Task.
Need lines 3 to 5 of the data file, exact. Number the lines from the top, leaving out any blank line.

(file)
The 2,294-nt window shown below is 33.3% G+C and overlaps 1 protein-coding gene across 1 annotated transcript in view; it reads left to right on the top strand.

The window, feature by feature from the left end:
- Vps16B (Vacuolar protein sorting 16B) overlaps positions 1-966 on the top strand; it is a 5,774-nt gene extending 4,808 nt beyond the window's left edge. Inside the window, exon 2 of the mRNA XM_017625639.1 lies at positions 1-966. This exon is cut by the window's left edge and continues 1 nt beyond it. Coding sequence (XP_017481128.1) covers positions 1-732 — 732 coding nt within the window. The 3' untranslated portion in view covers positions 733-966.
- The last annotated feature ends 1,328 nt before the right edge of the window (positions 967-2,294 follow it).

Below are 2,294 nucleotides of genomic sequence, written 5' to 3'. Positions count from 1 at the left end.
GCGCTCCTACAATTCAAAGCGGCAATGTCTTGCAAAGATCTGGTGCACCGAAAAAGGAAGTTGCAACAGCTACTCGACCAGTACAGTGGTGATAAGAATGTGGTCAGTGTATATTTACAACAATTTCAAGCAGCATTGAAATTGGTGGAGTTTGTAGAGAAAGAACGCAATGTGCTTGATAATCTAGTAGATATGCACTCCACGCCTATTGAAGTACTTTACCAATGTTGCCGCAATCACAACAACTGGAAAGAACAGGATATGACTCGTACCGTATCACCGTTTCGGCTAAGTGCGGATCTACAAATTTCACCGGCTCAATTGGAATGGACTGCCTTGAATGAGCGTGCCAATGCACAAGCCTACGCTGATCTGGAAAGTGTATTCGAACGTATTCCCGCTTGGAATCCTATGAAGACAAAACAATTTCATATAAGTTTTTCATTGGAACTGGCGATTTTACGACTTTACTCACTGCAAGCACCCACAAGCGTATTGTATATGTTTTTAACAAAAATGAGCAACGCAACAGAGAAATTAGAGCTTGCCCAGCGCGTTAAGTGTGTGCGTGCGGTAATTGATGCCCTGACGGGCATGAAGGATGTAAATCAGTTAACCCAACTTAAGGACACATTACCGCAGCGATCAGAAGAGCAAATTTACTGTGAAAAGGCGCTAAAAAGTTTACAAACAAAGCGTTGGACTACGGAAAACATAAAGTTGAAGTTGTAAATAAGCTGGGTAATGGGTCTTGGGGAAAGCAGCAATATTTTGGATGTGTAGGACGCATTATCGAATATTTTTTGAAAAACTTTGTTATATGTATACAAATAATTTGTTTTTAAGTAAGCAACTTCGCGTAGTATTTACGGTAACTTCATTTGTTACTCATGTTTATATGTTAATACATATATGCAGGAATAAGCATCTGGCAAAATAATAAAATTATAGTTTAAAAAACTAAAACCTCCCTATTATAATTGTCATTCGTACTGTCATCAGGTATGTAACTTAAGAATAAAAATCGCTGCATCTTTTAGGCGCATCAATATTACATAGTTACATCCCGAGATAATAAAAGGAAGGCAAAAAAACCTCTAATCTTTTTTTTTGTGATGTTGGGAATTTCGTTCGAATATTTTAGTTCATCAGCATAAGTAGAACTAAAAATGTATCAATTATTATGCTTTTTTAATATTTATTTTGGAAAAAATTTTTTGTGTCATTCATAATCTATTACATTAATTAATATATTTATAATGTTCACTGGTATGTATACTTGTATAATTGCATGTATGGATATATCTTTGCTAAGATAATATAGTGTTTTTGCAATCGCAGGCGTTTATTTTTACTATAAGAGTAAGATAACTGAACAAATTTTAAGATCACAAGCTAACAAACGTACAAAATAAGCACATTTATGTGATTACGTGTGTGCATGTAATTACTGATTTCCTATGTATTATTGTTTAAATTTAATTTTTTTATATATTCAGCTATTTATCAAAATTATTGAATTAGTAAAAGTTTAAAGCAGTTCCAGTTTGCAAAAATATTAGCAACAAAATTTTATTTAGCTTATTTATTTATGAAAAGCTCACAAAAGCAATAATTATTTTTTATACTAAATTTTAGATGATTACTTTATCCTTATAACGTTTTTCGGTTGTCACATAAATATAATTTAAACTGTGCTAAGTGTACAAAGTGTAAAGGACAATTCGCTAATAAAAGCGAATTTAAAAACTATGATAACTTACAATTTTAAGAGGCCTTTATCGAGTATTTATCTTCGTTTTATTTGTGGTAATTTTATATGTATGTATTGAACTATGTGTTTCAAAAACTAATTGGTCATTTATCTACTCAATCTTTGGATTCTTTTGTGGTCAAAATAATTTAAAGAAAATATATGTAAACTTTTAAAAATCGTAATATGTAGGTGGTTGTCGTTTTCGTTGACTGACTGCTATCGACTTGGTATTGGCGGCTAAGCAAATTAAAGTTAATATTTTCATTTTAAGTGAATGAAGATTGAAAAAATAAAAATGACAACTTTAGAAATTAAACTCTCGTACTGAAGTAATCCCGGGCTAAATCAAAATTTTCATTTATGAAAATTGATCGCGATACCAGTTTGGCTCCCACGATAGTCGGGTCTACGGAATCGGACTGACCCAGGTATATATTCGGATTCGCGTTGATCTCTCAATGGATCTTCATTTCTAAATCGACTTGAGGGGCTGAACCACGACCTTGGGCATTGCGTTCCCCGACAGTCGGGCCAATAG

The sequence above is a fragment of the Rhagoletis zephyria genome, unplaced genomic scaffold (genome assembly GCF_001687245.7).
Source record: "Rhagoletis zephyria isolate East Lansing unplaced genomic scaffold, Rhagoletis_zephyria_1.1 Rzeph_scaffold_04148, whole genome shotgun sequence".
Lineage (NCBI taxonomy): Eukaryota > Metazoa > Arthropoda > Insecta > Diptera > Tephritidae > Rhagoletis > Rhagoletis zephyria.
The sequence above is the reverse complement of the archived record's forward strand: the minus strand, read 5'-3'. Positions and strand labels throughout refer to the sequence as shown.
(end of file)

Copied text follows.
- Vps16B (Vacuolar protein sorting 16B) overlaps positions 1-966 on the top strand; it is a 5,774-nt gene extending 4,808 nt beyond the window's left edge. Inside the window, exon 2 of the mRNA XM_017625639.1 lies at positions 1-966. This exon is cut by the window's left edge and continues 1 nt beyond it. Coding sequence (XP_017481128.1) covers positions 1-732 — 732 coding nt within the window. The 3' untranslated portion in view covers positions 733-966.
- The last annotated feature ends 1,328 nt before the right edge of the window (positions 967-2,294 follow it).

Below are 2,294 nucleotides of genomic sequence, written 5' to 3'. Positions count from 1 at the left end.